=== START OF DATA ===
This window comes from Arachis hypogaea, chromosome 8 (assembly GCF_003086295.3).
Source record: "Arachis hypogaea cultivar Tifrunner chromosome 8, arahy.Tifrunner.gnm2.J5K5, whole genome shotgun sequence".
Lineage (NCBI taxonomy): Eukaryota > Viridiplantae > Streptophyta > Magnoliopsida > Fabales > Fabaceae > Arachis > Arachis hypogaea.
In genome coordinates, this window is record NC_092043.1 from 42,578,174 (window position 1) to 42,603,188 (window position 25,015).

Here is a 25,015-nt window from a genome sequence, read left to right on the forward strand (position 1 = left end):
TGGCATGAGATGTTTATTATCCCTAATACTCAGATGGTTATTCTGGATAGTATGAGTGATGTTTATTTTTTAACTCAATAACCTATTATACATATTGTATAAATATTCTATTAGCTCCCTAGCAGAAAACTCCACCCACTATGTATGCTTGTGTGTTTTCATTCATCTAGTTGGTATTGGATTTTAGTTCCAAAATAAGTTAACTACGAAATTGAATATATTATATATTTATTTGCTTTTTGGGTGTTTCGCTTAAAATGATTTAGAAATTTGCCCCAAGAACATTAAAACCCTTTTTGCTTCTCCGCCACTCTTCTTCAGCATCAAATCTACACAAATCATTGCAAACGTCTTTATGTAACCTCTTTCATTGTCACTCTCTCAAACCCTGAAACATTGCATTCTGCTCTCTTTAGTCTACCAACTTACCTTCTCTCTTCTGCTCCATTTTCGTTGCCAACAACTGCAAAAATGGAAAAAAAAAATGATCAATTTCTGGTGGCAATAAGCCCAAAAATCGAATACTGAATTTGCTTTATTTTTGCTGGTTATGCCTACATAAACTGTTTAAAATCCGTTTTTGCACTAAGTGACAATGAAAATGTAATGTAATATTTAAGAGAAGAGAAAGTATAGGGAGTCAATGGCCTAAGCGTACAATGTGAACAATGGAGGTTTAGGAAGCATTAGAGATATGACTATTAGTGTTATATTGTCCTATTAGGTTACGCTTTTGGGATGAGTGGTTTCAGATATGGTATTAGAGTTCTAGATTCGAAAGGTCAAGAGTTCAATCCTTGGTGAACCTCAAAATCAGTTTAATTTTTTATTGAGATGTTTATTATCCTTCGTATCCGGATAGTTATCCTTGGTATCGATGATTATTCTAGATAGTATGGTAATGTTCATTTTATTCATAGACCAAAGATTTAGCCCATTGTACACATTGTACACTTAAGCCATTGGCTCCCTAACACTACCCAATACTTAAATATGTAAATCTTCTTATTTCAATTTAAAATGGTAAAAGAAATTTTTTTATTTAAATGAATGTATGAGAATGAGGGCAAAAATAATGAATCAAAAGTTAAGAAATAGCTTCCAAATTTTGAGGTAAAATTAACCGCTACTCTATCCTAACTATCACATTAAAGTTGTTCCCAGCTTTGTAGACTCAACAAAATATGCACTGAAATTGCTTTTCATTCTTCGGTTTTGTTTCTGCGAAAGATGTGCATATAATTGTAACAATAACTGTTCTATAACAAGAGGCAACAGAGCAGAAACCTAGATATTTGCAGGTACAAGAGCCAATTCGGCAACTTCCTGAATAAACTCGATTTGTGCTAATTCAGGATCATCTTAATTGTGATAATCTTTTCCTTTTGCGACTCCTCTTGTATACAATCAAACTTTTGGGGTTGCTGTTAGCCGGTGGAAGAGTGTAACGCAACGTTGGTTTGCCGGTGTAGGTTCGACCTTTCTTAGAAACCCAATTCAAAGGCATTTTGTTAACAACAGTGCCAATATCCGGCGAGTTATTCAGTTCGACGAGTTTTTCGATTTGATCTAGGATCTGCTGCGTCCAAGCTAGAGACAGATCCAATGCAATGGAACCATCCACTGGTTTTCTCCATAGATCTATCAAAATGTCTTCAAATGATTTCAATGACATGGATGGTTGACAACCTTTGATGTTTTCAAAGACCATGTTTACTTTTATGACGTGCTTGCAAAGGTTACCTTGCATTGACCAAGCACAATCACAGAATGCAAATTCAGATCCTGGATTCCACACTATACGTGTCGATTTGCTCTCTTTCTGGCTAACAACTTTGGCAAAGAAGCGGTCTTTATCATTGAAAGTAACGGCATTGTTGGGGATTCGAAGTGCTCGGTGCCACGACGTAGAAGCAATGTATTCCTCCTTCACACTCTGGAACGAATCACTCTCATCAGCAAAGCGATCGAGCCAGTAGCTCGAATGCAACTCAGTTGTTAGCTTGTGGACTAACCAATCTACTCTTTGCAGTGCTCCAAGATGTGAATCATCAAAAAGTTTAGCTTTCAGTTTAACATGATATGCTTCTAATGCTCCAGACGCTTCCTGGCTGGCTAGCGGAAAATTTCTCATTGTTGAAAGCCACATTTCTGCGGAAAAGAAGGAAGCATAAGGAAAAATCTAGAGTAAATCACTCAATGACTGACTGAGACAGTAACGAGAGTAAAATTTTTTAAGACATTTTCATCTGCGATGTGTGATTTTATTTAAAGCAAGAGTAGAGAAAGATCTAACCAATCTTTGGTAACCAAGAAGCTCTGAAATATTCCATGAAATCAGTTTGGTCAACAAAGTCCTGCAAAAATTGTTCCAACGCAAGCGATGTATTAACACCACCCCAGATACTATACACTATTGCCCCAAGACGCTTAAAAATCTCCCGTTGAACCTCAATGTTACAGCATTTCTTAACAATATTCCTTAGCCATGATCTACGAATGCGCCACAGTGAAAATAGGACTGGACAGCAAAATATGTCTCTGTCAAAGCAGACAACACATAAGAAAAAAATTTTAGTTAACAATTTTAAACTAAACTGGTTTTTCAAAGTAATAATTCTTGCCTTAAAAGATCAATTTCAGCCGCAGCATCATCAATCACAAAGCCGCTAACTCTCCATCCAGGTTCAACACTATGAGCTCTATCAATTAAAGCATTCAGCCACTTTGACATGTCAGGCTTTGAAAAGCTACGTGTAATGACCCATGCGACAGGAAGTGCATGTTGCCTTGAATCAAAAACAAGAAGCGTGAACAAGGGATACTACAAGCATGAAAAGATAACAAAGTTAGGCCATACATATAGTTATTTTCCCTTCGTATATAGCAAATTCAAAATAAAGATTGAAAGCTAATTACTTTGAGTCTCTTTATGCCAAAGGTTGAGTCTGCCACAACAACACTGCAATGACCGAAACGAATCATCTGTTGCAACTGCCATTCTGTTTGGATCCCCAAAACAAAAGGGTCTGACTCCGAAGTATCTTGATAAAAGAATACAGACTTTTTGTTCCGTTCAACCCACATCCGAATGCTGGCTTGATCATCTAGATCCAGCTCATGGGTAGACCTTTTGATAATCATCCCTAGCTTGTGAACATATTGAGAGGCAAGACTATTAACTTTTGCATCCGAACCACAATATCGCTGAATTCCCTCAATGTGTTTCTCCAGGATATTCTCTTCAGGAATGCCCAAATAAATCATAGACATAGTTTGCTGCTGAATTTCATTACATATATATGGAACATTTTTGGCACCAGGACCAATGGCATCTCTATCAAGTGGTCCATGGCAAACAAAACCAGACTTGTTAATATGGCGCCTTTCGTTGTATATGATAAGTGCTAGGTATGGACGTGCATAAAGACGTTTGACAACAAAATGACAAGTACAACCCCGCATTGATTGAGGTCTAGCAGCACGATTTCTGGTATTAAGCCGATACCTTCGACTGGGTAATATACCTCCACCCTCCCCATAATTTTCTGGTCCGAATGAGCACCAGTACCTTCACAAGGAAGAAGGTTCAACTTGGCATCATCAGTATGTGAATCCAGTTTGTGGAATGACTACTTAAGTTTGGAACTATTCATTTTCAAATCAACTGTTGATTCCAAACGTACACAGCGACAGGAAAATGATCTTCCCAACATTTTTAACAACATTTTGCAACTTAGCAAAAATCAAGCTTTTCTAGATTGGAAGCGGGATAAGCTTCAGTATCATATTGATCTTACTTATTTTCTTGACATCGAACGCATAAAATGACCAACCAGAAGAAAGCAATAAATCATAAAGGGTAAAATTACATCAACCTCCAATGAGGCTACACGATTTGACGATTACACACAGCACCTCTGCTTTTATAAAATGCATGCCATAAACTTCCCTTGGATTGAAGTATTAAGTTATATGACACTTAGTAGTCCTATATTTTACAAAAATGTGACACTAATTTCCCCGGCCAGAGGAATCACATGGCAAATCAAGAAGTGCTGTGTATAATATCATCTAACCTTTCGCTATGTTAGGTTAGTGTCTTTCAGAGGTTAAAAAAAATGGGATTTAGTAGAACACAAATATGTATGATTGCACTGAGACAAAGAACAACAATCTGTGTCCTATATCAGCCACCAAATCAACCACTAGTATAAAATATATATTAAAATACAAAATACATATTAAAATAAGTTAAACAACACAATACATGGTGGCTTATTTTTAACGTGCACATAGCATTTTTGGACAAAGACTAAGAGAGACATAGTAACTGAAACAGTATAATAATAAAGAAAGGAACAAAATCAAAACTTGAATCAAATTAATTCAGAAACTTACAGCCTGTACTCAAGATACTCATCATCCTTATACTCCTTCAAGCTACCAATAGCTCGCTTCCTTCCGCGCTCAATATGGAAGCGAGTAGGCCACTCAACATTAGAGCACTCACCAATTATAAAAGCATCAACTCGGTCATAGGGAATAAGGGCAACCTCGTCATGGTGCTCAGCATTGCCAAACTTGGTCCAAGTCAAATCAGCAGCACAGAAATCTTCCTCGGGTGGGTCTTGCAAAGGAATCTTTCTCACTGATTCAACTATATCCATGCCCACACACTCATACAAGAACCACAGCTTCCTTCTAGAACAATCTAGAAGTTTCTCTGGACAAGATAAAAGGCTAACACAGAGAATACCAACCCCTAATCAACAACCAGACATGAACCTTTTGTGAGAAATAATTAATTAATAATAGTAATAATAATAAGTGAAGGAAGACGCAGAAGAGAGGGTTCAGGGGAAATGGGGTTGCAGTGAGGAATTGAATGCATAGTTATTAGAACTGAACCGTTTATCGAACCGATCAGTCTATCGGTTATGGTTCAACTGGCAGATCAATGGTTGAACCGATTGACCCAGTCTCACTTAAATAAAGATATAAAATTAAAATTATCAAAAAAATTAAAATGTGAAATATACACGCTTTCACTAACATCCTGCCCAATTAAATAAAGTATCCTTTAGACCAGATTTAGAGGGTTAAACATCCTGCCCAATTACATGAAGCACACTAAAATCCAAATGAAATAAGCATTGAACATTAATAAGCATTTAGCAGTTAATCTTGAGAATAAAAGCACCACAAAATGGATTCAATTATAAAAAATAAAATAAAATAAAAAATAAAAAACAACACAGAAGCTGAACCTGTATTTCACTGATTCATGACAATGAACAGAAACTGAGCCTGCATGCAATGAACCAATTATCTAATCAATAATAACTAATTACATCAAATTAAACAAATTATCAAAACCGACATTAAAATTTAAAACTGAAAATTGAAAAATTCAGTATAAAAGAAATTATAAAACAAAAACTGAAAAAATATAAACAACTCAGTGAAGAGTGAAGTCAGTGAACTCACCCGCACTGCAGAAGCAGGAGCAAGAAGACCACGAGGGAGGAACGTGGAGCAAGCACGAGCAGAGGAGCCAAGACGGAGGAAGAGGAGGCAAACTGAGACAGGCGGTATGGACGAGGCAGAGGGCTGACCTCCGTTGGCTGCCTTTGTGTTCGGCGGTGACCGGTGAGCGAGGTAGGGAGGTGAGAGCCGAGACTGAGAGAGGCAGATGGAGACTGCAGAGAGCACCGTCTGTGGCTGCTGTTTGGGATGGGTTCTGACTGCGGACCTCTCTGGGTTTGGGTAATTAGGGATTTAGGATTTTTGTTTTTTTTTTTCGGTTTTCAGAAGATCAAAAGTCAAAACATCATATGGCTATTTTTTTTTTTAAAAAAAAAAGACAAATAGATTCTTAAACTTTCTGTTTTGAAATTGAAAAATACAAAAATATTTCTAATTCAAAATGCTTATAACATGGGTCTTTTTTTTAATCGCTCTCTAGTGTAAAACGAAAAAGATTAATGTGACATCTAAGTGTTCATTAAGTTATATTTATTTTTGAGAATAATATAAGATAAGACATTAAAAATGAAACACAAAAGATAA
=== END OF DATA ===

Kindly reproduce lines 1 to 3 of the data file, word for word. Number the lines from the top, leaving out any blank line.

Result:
This window comes from Arachis hypogaea, chromosome 8 (assembly GCF_003086295.3).
Source record: "Arachis hypogaea cultivar Tifrunner chromosome 8, arahy.Tifrunner.gnm2.J5K5, whole genome shotgun sequence".
Lineage (NCBI taxonomy): Eukaryota > Viridiplantae > Streptophyta > Magnoliopsida > Fabales > Fabaceae > Arachis > Arachis hypogaea.